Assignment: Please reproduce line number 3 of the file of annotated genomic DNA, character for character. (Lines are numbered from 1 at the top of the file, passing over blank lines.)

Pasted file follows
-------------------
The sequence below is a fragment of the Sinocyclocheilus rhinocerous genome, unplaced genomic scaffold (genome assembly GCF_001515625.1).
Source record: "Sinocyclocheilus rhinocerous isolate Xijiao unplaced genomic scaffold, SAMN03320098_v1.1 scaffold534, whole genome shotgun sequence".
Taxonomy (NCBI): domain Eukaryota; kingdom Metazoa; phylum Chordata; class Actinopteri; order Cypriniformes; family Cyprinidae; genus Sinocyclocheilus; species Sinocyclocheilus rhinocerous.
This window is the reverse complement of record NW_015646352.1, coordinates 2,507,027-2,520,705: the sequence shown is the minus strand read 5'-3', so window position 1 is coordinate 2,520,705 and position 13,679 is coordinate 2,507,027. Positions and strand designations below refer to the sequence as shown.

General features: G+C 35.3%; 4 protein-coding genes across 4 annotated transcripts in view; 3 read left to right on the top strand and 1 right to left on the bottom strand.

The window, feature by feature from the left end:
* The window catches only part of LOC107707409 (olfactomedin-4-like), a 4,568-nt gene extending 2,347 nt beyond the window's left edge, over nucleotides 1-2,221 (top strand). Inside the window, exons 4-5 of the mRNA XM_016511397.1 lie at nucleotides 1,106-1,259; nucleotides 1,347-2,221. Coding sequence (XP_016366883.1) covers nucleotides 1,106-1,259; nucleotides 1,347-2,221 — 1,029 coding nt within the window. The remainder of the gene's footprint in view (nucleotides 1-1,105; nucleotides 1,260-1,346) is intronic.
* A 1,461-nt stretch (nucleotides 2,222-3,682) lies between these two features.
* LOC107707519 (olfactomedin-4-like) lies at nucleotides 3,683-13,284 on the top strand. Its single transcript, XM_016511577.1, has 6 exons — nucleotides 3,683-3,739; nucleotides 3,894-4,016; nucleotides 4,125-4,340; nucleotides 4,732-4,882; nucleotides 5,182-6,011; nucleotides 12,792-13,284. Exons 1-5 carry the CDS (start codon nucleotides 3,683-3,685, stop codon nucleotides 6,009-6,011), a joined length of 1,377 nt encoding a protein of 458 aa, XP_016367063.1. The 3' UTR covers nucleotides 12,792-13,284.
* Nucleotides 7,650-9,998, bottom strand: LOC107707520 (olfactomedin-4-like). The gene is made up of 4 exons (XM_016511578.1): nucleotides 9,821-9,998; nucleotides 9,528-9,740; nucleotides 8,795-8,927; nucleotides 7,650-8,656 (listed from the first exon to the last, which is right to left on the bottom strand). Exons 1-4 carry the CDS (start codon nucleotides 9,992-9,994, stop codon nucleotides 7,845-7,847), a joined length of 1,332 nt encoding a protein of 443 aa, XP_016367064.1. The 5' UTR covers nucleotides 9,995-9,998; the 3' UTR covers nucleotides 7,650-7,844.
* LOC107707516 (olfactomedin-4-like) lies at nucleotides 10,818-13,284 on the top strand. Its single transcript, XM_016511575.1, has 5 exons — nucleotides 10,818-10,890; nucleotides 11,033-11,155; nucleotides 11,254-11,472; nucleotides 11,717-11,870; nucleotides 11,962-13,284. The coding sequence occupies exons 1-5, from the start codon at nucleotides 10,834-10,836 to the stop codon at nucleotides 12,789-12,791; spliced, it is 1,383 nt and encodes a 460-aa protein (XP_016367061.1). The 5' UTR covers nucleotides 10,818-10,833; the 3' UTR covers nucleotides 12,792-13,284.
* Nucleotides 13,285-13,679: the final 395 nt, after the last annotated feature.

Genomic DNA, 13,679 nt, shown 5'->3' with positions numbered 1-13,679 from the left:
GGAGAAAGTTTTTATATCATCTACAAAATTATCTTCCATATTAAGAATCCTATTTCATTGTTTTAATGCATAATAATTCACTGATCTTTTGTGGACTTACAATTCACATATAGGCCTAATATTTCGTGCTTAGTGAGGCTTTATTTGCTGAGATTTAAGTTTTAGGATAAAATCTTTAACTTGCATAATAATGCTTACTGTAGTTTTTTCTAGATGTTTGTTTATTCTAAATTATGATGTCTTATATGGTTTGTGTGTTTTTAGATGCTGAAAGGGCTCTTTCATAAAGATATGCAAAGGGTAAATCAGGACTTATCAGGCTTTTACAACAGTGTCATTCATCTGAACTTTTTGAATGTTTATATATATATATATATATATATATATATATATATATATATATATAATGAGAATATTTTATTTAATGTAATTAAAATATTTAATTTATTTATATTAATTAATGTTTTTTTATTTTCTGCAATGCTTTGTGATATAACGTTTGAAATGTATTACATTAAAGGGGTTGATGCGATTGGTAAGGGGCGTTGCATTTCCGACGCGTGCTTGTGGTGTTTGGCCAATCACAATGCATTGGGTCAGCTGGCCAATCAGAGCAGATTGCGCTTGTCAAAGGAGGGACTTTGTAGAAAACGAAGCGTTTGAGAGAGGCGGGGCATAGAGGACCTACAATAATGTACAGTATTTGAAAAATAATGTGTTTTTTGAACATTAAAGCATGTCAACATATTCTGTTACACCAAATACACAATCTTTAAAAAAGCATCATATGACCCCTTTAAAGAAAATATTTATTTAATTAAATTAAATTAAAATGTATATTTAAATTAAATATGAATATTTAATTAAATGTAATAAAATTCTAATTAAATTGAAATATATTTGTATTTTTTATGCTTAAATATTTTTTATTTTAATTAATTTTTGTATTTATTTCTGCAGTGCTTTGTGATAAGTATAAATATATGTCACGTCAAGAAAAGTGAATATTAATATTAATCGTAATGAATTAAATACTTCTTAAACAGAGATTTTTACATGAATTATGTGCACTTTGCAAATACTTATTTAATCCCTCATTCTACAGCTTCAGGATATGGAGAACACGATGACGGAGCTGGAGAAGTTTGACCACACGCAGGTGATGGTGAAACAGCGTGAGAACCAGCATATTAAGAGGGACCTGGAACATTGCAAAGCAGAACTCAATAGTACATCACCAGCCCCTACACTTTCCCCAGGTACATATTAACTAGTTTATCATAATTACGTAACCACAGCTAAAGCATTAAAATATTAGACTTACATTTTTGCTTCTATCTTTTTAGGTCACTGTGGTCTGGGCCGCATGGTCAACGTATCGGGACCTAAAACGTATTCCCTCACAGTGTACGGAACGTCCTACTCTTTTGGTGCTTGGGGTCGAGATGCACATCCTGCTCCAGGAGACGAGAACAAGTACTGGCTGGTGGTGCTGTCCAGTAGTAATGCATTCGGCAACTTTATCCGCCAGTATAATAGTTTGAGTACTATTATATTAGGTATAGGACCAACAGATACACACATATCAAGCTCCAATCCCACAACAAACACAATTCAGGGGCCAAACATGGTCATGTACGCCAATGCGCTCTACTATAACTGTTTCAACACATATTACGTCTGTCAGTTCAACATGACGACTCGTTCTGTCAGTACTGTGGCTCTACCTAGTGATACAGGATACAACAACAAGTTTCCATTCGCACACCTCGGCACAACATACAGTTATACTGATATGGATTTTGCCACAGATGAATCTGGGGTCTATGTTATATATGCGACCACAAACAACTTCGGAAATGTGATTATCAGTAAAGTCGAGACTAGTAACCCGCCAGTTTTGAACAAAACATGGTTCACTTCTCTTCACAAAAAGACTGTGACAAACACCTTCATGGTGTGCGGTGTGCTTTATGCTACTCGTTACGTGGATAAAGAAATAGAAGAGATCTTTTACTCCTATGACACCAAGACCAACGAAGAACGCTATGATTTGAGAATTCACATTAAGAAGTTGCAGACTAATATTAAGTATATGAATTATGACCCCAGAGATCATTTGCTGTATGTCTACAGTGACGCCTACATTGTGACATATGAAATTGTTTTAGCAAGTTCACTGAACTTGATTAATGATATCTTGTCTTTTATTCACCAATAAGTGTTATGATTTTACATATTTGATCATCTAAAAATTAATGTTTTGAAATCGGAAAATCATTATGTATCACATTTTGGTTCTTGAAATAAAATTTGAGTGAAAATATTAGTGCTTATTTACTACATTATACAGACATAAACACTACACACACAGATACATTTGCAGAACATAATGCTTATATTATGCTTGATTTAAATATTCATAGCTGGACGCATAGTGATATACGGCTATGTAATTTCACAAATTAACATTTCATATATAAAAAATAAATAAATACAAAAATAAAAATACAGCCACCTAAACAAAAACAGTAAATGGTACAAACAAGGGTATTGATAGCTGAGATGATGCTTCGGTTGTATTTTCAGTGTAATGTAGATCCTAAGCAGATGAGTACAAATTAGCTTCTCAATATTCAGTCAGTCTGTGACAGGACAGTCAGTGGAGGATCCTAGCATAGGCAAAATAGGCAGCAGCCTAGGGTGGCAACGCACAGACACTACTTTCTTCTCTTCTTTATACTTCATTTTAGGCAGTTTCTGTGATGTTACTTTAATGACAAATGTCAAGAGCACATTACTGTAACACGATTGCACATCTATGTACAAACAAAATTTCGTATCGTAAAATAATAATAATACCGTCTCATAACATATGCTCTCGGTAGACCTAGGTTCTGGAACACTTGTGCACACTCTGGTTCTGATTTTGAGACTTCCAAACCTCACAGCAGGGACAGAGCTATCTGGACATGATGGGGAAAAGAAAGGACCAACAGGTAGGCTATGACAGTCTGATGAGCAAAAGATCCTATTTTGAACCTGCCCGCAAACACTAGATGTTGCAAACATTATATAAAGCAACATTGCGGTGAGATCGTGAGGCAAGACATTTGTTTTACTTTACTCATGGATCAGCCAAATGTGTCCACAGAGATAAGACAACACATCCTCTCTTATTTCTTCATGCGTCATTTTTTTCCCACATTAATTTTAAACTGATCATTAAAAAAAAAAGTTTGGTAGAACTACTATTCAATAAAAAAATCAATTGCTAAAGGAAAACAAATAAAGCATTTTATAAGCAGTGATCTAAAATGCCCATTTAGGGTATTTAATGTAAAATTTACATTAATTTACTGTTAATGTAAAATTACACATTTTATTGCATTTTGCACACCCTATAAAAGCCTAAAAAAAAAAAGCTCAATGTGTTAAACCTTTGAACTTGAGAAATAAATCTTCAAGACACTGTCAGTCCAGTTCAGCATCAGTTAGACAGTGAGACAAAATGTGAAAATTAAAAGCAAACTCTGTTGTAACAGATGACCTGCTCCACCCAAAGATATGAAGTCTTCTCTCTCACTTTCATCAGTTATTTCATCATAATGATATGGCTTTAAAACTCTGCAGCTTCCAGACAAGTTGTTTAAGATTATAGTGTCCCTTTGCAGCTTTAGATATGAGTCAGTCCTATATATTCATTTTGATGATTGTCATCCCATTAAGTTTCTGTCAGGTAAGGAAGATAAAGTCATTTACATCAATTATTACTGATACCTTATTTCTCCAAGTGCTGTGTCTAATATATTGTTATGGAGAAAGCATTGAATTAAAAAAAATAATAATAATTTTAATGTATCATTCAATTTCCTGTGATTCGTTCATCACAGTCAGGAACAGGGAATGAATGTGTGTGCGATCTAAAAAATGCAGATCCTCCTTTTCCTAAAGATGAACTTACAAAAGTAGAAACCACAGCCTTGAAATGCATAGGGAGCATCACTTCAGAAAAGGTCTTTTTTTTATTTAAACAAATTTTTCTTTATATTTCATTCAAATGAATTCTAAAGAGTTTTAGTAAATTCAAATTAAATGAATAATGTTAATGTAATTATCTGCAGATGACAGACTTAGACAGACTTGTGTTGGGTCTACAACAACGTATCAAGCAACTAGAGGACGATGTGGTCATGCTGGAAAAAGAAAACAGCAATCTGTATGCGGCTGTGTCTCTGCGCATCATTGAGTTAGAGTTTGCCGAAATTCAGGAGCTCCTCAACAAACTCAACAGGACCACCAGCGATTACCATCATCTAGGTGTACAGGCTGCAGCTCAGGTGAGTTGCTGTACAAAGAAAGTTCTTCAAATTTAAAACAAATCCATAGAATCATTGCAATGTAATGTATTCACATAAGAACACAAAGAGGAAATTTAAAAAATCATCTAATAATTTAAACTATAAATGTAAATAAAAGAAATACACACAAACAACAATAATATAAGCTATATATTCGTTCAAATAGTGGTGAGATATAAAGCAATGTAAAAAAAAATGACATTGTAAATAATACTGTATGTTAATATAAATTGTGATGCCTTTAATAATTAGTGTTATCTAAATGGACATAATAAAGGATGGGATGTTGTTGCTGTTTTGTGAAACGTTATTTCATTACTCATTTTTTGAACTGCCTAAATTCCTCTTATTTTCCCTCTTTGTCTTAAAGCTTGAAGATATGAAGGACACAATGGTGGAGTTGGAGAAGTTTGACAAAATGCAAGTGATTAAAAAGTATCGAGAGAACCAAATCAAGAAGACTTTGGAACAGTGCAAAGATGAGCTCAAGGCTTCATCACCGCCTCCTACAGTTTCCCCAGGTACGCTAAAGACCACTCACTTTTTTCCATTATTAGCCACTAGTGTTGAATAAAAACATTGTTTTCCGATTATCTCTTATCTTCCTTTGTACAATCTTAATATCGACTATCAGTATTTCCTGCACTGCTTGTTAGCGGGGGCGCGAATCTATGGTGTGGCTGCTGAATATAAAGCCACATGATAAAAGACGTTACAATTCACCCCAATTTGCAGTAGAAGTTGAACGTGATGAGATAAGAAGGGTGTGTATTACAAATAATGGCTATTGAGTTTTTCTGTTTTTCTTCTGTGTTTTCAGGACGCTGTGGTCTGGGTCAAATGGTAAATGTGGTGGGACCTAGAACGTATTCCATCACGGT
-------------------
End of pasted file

Taxonomy (NCBI): domain Eukaryota; kingdom Metazoa; phylum Chordata; class Actinopteri; order Cypriniformes; family Cyprinidae; genus Sinocyclocheilus; species Sinocyclocheilus rhinocerous.